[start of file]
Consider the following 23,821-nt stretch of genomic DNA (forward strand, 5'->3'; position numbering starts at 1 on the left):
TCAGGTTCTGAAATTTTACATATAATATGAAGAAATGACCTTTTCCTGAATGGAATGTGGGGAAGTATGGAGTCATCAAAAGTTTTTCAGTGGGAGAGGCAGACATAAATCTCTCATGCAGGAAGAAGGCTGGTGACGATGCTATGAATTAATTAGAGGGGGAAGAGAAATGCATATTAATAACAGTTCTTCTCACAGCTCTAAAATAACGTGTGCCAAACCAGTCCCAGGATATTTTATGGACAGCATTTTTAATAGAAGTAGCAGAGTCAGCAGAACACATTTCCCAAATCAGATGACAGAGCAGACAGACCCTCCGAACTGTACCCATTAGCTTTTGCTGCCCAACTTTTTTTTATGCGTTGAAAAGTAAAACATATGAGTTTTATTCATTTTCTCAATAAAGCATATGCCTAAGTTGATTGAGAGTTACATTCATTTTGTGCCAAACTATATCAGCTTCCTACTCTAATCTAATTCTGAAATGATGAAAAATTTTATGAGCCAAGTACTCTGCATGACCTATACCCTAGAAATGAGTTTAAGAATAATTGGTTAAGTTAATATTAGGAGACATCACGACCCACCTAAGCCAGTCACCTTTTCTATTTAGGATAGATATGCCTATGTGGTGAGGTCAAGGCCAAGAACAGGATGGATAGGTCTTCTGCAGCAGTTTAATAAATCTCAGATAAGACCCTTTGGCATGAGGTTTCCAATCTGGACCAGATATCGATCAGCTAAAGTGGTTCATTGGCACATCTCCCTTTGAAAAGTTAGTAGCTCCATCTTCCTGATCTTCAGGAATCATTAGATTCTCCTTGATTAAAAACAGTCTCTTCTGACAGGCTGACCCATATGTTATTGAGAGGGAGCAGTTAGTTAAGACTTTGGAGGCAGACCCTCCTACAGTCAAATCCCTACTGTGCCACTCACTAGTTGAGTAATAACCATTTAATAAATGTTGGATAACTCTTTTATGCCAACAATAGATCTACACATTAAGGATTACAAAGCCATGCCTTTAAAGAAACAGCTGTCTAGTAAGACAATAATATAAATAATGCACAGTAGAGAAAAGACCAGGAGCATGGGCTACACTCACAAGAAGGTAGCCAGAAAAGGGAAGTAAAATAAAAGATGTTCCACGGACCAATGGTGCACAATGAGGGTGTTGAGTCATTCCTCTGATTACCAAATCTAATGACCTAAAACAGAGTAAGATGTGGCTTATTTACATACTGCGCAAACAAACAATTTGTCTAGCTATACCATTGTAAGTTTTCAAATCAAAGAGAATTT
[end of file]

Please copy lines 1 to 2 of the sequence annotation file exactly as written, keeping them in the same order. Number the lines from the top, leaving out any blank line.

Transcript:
Consider the following 23,821-nt stretch of genomic DNA (forward strand, 5'->3'; position numbering starts at 1 on the left):
TCAGGTTCTGAAATTTTACATATAATATGAAGAAATGACCTTTTCCTGAATGGAATGTGGGGAAGTATGGAGTCATCAAAAGTTTTTCAGTGGGAGAGGCAGACATAAATCTCTCATGCAGGAAGAAGGCTGGTGACGATGCTATGAATTAATTAGAGGGGGAAGAGAAATGCATATTAATAACAGTTCTTCTCACAGCTCTAAAATAACGTGTGCCAAACCAGTCCCAGGATATTTTATGGACAGCATTTTTAATAGAAGTAGCAGAGTCAGCAGAACACATTTCCCAAATCAGATGACAGAGCAGACAGACCCTCCGAACTGTACCCATTAGCTTTTGCTGCCCAACTTTTTTTTATGCGTTGAAAAGTAAAACATATGAGTTTTATTCATTTTCTCAATAAAGCATATGCCTAAGTTGATTGAGAGTTACATTCATTTTGTGCCAAACTATATCAGCTTCCTACTCTAATCTAATTCTGAAATGATGAAAAATTTTATGAGCCAAGTACTCTGCATGACCTATACCCTAGAAATGAGTTTAAGAATAATTGGTTAAGTTAATATTAGGAGACATCACGACCCACCTAAGCCAGTCACCTTTTCTATTTAGGATAGATATGCCTATGTGGTGAGGTCAAGGCCAAGAACAGGATGGATAGGTCTTCTGCAGCAGTTTAATAAATCTCAGATAAGACCCTTTGGCATGAGGTTTCCAATCTGGACCAGATATCGATCAGCTAAAGTGGTTCATTGGCACATCTCCCTTTGAAAAGTTAGTAGCTCCATCTTCCTGATCTTCAGGAATCATTAGATTCTCCTTGATTAAAAACAGTCTCTTCTGACAGGCTGACCCATATGTTATTGAGAGGGAGCAGTTAGTTAAGACTTTGGAGGCAGACCCTCCTACAGTCAAATCCCTACTGTGCCACTCACTAGTTGAGTAATAACCATTTAATAAATGTTGGATAACTCTTTTATGCCAACAATAGATCTACACATTAAGGATTACAAAGCCATGCCTTTAAAGAAACAGCTGTCTAGTAAGACAATAATATAAATAATGCACAGTAGAGAAAAGACCAGGAGCATGGGCTACACTCACAAGAAGGTAGCCAGAAAAGGGAAGTAAAATAAAAGATGTTCCACGGACCAATGGTGCACAATGAGGGTGTTGAGTCATTCCTCTGATTACCAAATCTAATGACCTAAAACAGAGTAAGATGTGGCTTATTTACATACTGCGCAAACAAACAATTTGTCTAGCTATACCATTGTAAGTTTTCAAATCAAAGAGAATTT